According to the latest news reports, President-elect Obama will nominate a national security team next week that is stunning in its moderation. The headliners–Bob Gates staying at Defense, Hillary Clinton becoming Secretary of State, retired General Jim Jones taking over the NSC–have already been more or less reported, or at least much speculated on. The lower-level picks are just as encouraging:
Democrats familiar with the national-security event early next week said they also expect James Steinberg, who was deputy national security adviser in the Clinton administration, to be named deputy secretary of State; Susan Rice, Obama’s senior foreign policy adviser on the campaign, to be named U.S. ambassador to the United Nations; and retired Adm. Dennis Blair, the former commander-in-chief of the U.S. Pacific Command and a veteran of the NSC, Central Intelligence Agency and Joint Chiefs of Staff, to be named the director of national intelligence.
The only outright leftist in the bunch is Susan Rice, and she is being shunted aside to a post where the premium is on rhetoric, not action. She will presumably be called upon to explain and defend policies formulated by the senior national security team which includes two men who are not Democrats–Gates and Jones–and one woman who is on the rightward side of the Democratic Party when it comes to national security issues (and paid a price for it in the primaries).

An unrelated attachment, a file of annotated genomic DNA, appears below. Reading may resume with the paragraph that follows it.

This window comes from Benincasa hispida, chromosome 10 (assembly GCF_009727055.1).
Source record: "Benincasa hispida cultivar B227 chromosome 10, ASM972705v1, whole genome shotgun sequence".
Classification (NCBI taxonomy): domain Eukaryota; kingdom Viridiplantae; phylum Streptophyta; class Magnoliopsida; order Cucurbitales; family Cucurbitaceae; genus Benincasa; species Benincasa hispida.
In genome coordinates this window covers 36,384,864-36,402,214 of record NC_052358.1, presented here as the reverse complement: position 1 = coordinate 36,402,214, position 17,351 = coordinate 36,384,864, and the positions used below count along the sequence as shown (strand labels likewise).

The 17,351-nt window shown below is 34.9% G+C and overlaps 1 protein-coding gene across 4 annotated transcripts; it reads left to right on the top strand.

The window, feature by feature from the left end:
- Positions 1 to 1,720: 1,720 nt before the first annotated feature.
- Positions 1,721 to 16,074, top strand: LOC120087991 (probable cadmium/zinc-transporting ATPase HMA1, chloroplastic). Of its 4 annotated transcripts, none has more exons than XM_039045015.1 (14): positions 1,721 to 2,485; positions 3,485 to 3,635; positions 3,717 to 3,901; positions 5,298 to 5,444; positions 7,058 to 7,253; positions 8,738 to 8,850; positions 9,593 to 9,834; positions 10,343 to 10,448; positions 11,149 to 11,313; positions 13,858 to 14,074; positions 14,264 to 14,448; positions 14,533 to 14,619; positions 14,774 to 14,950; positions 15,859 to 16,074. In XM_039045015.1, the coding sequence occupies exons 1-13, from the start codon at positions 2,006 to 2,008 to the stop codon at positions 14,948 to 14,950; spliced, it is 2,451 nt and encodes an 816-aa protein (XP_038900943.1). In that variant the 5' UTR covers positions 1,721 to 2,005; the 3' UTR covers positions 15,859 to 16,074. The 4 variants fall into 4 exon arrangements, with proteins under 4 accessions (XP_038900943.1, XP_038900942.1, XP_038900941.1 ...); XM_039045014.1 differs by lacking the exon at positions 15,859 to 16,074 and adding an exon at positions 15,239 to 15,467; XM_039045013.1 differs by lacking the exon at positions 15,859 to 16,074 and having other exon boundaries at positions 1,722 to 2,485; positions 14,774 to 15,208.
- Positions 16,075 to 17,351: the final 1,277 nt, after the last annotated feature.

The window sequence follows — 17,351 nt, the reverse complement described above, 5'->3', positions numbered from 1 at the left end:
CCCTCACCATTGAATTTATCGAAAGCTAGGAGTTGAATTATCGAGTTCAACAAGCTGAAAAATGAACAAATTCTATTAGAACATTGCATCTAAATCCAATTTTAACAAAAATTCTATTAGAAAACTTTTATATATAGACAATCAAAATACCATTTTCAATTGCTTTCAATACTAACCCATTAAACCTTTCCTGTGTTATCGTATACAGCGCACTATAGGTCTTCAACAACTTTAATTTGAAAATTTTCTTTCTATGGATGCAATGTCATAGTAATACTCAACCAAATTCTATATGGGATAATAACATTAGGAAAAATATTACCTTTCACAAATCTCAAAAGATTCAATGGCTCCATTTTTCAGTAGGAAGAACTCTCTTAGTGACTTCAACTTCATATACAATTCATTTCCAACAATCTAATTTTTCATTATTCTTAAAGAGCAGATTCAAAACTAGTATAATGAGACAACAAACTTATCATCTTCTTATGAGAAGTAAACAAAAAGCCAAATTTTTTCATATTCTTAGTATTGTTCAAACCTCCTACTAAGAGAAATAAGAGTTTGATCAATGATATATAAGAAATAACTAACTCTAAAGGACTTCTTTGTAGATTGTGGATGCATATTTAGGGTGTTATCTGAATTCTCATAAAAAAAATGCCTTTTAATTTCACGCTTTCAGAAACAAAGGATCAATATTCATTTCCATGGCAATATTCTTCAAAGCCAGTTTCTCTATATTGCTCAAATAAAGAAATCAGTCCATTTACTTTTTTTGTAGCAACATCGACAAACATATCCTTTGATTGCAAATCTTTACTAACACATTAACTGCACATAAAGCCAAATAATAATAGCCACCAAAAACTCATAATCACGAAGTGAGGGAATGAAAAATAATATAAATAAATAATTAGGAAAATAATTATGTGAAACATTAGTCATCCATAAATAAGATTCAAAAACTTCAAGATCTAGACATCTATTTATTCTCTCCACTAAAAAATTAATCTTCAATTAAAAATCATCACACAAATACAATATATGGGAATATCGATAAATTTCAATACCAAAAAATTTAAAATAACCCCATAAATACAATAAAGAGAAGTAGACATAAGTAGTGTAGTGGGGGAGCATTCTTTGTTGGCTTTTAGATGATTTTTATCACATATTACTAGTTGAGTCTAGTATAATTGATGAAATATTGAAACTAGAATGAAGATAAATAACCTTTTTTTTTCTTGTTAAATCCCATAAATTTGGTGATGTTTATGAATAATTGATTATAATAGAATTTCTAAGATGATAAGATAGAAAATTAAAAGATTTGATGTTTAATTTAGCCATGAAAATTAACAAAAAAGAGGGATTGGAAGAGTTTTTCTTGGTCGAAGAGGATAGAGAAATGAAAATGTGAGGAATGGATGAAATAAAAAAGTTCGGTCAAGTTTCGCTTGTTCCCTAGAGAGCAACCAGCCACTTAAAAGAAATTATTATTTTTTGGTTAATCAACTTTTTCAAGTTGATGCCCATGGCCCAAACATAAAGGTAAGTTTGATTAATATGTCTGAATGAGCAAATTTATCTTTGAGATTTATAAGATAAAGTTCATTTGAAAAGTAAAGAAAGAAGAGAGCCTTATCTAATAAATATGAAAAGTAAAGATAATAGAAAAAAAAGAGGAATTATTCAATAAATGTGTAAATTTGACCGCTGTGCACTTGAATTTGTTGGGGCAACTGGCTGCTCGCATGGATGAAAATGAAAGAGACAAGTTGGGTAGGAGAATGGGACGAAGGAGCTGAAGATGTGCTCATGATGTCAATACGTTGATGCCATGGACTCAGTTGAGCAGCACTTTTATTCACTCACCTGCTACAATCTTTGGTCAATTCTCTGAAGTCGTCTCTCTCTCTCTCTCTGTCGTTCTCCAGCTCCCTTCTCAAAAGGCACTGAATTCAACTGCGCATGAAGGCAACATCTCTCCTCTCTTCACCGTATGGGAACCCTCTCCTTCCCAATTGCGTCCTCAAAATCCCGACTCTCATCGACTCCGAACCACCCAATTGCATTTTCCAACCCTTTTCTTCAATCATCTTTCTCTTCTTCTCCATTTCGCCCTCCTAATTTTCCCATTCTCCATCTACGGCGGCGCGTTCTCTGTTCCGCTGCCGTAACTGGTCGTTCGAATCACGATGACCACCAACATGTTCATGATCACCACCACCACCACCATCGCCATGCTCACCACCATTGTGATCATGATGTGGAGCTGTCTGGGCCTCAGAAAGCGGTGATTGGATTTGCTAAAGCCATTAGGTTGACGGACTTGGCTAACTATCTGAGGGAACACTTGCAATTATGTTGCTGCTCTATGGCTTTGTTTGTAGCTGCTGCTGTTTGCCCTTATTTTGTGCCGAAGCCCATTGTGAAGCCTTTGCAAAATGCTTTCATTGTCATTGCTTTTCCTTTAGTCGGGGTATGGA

As someone who was skeptical of Obama’s moderate posturing during the campaign, I have to admit that I am gobsmacked by these appointments , most of which could just as easily have come from a President McCain. (Jim Jones is an old friend of McCain’s, and McCain almost certainly would have asked Gates to stay on as well.) This all but puts an end to the 16-month timetable for withdrawal from Iraq, the unconditional summits with dictators, and other foolishness that once emanated from the Obama campaign. His appointments suggest that, if anything, his administration will have a Reapolitiker, rather than a liberal, bent, although Clinton and Steinberg at State should be powerful voices for “neo-liberalism” which is not so different in many respects from “neo-conservativism”. Both, for instance, support humanitarian interventions in places like Darfur and Bosnia.
Combined with the moderation of the economic team that Obama has just named, I would say his administration already far exceeds expectations, and he hasn’t even taken office yet.
The real test, of course, will be seeing how this all-star lineup deals with real-world crises. It helps to recall that George W. Bush-another newcomer to Washington-arrived with a raft of heavy hitters: Powell, Rumsfeld, Cheney. Simply to recite those names today is to make obvious that even the most distinguished statesmen may not congeal into an effective team. That is a danger to watch out for in the Obama administration, but the new team deserves the benefit of the doubt and all best wishes for success from Republicans and Democrats alike. Only churlish partisans of both the left and the right can be unhappy with the emerging tenor of our nation’s new leadership.